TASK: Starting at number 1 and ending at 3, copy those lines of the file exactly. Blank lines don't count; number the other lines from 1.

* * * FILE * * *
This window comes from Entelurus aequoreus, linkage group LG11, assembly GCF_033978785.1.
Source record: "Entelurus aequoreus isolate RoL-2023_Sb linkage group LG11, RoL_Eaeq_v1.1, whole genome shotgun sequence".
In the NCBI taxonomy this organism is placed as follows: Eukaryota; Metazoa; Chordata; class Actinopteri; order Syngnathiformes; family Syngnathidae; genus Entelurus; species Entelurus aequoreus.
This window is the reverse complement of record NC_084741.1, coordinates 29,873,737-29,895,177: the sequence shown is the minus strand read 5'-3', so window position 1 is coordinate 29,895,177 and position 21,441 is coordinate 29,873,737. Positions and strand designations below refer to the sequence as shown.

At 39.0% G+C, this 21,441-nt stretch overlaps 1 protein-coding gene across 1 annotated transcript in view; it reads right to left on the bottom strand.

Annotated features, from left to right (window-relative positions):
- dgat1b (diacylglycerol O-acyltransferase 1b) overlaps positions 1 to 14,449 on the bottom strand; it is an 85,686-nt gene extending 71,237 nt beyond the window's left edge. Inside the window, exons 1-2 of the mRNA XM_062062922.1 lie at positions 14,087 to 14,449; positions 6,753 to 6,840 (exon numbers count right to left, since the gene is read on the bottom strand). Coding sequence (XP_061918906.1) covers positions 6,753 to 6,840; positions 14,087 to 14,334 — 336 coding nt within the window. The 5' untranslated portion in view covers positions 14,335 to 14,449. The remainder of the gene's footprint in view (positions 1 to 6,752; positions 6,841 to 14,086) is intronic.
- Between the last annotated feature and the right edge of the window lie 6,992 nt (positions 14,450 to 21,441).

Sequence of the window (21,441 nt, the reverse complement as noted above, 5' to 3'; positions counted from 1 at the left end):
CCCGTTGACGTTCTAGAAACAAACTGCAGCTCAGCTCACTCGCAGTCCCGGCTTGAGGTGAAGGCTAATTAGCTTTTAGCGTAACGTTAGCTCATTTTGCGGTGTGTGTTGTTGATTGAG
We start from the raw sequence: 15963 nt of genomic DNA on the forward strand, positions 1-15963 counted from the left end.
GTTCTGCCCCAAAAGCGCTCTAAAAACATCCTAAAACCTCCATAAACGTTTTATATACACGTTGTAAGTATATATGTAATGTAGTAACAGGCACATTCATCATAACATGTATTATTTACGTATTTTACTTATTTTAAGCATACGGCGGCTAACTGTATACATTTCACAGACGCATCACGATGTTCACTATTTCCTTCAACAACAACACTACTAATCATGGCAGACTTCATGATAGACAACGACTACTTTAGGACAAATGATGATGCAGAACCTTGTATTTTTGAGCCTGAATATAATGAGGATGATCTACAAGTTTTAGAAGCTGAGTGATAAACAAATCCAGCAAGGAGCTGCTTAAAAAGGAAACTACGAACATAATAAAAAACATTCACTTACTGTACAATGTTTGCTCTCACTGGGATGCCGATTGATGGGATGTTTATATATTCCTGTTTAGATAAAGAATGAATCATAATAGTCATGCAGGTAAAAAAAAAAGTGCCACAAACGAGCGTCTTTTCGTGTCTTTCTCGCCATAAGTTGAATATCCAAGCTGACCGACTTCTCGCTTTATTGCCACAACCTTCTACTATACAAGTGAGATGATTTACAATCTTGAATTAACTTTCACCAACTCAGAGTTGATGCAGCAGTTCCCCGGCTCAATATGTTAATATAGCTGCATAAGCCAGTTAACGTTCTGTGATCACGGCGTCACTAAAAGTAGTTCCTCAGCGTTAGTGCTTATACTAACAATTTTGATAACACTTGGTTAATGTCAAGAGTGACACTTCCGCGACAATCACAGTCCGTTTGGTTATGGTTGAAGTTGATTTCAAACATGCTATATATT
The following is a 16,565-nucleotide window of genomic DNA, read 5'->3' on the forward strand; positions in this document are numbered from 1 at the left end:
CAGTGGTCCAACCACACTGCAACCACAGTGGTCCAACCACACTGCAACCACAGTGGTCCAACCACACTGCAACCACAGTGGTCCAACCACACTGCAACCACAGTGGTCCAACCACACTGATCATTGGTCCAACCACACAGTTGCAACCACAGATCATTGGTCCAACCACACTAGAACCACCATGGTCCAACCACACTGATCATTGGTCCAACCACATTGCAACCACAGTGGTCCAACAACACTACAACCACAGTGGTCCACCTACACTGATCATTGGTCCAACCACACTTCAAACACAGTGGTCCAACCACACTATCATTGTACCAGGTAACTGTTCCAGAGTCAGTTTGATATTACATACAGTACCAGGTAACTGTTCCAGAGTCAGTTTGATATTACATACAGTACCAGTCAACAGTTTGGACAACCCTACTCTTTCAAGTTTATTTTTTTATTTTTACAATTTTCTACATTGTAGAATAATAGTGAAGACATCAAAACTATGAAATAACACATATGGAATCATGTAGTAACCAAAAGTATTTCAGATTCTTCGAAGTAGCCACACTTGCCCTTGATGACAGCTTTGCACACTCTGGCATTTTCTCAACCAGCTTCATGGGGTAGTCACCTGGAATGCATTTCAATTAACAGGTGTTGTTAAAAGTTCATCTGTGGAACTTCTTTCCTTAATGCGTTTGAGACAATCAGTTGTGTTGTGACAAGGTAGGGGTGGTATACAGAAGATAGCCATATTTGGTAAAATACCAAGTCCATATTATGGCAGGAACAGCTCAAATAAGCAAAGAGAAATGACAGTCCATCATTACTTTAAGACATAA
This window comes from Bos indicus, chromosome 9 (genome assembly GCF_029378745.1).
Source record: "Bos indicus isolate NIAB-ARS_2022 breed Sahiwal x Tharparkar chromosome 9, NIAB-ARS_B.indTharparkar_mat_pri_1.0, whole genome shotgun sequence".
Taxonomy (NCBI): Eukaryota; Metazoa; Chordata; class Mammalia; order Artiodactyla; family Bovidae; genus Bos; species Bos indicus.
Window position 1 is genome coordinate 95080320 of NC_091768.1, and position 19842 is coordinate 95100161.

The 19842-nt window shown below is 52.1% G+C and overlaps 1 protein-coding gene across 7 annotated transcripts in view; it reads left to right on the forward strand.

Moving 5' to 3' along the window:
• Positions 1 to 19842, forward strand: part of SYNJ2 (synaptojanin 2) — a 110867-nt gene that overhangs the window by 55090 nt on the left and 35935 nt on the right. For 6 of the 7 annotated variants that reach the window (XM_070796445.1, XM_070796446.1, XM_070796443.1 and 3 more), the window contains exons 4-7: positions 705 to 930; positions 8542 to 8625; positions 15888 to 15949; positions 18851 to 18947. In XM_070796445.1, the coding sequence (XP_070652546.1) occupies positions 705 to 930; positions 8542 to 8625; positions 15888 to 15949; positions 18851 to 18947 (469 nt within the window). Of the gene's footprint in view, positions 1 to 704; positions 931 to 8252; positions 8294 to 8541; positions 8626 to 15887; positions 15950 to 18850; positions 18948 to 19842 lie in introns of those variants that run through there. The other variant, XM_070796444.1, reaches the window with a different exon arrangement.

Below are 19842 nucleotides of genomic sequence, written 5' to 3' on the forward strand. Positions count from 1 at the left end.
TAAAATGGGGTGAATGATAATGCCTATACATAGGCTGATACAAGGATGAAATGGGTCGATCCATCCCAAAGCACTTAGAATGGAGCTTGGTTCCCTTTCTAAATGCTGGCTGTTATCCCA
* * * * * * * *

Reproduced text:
This window comes from Entelurus aequoreus, linkage group LG11, assembly GCF_033978785.1.
Source record: "Entelurus aequoreus isolate RoL-2023_Sb linkage group LG11, RoL_Eaeq_v1.1, whole genome shotgun sequence".
In the NCBI taxonomy this organism is placed as follows: Eukaryota; Metazoa; Chordata; class Actinopteri; order Syngnathiformes; family Syngnathidae; genus Entelurus; species Entelurus aequoreus.